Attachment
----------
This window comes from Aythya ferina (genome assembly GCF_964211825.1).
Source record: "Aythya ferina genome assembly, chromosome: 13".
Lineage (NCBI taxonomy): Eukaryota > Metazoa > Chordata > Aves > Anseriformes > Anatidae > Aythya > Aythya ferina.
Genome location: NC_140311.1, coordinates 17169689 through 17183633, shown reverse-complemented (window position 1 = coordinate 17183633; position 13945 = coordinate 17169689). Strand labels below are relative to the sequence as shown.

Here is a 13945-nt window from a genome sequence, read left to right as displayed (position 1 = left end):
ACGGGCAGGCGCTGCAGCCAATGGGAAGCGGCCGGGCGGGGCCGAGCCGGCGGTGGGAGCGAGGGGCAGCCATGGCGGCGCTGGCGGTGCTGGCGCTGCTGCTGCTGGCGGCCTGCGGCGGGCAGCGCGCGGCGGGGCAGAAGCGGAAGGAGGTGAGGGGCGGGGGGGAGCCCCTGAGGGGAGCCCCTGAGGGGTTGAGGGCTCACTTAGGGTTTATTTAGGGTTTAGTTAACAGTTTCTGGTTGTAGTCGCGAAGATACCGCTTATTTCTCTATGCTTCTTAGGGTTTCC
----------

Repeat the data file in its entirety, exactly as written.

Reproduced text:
This window comes from Aythya ferina (genome assembly GCF_964211825.1).
Source record: "Aythya ferina genome assembly, chromosome: 13".
Lineage (NCBI taxonomy): Eukaryota > Metazoa > Chordata > Aves > Anseriformes > Anatidae > Aythya > Aythya ferina.
Genome location: NC_140311.1, coordinates 17169689 through 17183633, shown reverse-complemented (window position 1 = coordinate 17183633; position 13945 = coordinate 17169689). Strand labels below are relative to the sequence as shown.

Here is a 13945-nt window from a genome sequence, read left to right as displayed (position 1 = left end):
ACGGGCAGGCGCTGCAGCCAATGGGAAGCGGCCGGGCGGGGCCGAGCCGGCGGTGGGAGCGAGGGGCAGCCATGGCGGCGCTGGCGGTGCTGGCGCTGCTGCTGCTGGCGGCCTGCGGCGGGCAGCGCGCGGCGGGGCAGAAGCGGAAGGAGGTGAGGGGCGGGGGGGAGCCCCTGAGGGGAGCCCCTGAGGGGTTGAGGGCTCACTTAGGGTTTATTTAGGGTTTAGTTAACAGTTTCTGGTTGTAGTCGCGAAGATACCGCTTATTTCTCTATGCTTCTTAGGGTTTCC